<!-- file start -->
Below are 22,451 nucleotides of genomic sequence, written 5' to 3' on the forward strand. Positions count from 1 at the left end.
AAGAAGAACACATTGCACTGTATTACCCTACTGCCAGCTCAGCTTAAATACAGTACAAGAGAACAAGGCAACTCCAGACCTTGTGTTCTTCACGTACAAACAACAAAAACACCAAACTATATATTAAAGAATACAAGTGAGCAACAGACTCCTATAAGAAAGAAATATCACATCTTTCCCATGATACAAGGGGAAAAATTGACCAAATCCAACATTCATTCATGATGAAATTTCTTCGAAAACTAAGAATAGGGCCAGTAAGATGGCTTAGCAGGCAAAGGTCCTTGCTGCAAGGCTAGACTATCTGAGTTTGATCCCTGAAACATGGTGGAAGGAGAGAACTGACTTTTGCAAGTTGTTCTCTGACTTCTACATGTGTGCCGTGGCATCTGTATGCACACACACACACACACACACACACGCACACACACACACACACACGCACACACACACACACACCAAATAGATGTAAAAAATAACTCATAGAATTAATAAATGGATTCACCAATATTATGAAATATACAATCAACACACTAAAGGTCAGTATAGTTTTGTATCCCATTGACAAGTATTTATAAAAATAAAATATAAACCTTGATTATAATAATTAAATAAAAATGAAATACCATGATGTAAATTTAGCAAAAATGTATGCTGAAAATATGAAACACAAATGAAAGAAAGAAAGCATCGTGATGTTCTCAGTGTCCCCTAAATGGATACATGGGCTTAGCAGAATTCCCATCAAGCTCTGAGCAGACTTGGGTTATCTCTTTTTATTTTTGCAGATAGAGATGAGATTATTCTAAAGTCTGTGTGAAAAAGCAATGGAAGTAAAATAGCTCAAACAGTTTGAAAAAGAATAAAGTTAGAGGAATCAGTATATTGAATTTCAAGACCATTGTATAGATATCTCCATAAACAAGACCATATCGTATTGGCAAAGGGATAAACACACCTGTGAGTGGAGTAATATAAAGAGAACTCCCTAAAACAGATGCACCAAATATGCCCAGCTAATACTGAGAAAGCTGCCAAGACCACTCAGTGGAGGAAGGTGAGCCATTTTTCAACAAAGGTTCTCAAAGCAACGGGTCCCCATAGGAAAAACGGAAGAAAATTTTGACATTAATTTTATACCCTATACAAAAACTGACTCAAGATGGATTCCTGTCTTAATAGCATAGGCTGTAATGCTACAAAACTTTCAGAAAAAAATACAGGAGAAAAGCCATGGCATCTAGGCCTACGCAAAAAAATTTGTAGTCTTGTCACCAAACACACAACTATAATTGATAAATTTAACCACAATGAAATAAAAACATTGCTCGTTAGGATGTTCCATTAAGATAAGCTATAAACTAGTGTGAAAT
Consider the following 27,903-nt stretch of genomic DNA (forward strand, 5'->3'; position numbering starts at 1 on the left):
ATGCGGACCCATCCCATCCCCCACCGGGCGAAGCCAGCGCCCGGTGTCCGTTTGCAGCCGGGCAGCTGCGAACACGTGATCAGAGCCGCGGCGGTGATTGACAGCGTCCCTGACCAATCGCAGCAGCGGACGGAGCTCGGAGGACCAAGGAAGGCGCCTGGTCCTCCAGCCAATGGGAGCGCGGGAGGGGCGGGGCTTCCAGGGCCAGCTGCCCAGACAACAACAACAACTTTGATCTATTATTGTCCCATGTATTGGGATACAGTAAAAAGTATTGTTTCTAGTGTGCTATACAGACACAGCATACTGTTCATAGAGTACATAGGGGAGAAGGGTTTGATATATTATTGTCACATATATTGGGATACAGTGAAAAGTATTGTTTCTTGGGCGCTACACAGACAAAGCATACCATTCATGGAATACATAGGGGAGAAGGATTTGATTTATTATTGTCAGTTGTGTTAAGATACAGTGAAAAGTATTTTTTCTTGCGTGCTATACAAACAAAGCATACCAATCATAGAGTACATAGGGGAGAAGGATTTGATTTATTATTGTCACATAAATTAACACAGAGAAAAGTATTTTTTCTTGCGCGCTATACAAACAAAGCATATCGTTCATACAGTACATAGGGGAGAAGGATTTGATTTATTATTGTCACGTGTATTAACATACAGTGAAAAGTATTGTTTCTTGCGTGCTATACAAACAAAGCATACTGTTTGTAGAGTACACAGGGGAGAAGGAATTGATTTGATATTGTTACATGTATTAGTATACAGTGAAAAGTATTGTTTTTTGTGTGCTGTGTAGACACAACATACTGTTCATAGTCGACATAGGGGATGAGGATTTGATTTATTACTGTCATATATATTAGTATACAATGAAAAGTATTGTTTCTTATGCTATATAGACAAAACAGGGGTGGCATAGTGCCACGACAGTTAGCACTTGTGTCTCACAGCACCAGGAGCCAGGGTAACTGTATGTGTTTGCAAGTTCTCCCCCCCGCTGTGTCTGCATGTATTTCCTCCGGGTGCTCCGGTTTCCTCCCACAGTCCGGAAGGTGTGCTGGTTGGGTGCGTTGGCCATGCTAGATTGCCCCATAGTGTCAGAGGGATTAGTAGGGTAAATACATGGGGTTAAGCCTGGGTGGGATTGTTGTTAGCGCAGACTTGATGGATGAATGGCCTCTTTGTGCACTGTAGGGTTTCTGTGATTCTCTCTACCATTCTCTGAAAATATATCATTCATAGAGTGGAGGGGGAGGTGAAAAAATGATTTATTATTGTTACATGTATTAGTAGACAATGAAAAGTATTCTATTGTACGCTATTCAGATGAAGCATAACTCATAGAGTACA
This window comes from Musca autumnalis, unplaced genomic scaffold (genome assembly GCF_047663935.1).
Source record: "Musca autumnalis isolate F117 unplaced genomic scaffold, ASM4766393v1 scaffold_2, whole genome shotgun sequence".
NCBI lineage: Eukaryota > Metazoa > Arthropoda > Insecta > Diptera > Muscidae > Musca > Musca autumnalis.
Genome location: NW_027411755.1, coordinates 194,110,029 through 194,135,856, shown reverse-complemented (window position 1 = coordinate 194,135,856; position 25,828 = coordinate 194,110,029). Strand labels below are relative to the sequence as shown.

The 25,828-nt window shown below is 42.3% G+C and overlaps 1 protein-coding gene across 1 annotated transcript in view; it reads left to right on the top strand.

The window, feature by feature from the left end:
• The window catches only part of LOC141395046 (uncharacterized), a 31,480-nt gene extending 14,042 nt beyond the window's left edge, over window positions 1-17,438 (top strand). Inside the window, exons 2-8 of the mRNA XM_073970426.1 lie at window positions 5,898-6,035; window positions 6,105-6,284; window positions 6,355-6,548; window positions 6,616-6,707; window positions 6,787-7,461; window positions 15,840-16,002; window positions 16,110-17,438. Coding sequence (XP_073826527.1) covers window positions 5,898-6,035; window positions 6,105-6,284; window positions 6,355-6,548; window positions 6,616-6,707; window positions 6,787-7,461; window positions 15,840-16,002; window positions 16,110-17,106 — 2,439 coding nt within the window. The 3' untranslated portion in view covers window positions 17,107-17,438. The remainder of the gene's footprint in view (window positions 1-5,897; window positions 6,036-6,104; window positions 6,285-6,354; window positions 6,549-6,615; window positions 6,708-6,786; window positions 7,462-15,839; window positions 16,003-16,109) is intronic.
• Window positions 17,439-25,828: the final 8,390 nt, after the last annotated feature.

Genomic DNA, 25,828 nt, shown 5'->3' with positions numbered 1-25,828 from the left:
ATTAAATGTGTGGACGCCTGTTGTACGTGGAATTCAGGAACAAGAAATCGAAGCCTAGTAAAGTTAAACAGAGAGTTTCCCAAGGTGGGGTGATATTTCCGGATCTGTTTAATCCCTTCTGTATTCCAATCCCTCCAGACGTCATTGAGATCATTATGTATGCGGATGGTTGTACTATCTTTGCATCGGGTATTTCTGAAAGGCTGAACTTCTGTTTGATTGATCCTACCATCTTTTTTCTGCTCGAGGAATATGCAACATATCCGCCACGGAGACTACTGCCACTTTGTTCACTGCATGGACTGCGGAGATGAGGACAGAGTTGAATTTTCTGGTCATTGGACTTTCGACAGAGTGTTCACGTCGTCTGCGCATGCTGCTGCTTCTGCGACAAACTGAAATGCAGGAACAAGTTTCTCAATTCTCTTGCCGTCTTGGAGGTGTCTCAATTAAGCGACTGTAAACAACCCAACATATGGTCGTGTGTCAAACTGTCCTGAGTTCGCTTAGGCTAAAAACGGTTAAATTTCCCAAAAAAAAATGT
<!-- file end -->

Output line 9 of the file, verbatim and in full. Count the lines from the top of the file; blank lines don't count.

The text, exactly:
The 25,828-nt window shown below is 42.3% G+C and overlaps 1 protein-coding gene across 1 annotated transcript in view; it reads left to right on the top strand.